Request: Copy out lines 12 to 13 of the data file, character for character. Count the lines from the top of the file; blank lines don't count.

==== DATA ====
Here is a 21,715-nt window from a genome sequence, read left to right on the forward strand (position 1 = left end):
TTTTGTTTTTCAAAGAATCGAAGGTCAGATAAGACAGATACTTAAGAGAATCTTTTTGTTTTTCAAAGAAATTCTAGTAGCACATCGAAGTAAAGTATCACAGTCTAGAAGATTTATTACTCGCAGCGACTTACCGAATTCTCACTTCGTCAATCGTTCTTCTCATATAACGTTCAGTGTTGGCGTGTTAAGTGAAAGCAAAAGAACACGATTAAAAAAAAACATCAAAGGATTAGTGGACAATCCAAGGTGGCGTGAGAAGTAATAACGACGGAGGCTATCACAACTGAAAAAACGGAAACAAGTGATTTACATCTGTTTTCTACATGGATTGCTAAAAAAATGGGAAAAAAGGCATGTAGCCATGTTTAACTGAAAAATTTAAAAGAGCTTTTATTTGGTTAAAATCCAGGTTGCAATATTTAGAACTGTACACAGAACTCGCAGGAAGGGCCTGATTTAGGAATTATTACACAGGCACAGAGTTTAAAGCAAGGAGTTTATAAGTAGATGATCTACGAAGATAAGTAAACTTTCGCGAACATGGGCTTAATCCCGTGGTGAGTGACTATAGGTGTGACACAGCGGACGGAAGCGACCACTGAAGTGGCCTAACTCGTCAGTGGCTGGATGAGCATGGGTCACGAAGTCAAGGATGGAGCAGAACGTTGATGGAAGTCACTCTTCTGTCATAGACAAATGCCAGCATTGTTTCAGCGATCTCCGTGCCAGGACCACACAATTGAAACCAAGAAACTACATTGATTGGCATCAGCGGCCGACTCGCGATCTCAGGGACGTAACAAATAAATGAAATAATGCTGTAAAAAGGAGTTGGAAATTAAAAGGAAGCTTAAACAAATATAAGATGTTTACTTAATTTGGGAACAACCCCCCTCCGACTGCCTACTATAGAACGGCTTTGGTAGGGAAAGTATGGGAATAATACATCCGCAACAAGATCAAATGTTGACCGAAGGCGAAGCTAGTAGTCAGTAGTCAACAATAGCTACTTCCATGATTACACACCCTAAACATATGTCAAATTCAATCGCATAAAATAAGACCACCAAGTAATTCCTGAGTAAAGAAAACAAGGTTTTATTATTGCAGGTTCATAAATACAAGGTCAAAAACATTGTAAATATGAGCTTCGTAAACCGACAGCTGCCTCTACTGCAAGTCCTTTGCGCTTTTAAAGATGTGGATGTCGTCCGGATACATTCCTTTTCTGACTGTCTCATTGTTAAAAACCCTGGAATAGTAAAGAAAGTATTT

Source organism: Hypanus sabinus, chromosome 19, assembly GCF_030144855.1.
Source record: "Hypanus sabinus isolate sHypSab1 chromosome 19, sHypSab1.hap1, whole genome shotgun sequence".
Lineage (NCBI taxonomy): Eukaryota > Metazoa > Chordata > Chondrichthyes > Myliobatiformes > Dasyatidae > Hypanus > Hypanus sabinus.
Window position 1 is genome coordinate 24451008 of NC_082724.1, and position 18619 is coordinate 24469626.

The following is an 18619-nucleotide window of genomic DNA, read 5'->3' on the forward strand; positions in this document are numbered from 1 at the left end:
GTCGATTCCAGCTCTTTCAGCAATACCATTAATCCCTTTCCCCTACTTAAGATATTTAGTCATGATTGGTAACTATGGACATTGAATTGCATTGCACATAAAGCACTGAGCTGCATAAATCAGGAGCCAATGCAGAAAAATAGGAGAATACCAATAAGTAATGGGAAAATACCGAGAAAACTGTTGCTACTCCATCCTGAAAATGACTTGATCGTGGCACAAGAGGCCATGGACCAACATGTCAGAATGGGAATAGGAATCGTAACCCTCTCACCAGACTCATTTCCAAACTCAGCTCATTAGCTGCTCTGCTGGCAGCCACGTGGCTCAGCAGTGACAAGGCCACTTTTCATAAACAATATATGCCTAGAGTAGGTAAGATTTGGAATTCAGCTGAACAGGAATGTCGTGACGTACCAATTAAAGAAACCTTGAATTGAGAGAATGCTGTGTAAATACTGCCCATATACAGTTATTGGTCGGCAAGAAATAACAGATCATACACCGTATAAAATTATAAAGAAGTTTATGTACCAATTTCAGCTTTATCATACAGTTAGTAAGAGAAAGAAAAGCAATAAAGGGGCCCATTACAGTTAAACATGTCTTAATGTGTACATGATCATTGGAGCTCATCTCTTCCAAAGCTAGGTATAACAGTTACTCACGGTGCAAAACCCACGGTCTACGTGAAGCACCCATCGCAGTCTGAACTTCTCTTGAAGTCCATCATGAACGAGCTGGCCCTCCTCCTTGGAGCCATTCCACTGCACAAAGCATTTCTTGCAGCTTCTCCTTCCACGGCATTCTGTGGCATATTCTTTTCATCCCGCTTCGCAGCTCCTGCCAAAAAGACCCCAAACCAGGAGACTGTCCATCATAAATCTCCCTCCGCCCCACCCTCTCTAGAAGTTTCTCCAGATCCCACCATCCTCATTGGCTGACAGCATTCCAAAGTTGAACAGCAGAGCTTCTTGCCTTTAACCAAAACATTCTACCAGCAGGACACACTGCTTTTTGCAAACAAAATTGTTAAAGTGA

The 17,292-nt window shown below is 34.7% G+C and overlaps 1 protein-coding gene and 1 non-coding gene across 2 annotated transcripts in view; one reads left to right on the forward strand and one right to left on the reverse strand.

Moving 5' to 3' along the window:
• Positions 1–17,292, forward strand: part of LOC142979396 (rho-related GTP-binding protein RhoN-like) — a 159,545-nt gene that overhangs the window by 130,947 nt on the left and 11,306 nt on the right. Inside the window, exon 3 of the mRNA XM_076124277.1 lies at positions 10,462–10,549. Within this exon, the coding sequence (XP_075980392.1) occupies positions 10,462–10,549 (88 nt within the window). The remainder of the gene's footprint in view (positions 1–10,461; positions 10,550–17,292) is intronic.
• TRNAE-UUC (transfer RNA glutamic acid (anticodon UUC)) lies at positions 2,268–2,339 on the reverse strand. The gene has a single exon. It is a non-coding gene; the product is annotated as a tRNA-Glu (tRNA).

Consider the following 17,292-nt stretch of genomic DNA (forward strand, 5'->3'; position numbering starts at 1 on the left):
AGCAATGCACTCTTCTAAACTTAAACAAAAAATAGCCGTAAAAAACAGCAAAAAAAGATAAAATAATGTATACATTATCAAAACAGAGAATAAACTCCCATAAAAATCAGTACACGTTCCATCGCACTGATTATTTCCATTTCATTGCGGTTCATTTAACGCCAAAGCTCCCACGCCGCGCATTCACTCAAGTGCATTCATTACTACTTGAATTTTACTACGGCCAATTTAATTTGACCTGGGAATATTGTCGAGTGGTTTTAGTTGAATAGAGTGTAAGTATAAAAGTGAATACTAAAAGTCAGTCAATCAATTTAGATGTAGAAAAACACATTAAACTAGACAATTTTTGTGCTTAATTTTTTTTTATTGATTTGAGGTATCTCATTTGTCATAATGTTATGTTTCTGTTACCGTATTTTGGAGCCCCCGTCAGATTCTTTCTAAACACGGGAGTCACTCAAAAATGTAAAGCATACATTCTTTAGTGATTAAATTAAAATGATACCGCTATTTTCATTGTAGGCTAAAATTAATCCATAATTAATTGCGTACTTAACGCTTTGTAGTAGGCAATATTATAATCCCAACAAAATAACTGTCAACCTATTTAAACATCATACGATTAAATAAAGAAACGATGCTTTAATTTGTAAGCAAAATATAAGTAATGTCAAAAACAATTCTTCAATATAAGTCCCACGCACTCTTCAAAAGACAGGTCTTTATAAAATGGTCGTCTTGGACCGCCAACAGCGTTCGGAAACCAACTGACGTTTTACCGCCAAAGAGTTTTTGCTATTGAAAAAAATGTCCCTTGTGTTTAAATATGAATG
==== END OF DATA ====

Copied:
• TRNAE-UUC (transfer RNA glutamic acid (anticodon UUC)) lies at positions 2,268–2,339 on the reverse strand. The gene has a single exon. It is a non-coding gene; the product is annotated as a tRNA-Glu (tRNA).

Consider the following 17,292-nt stretch of genomic DNA (forward strand, 5'->3'; position numbering starts at 1 on the left):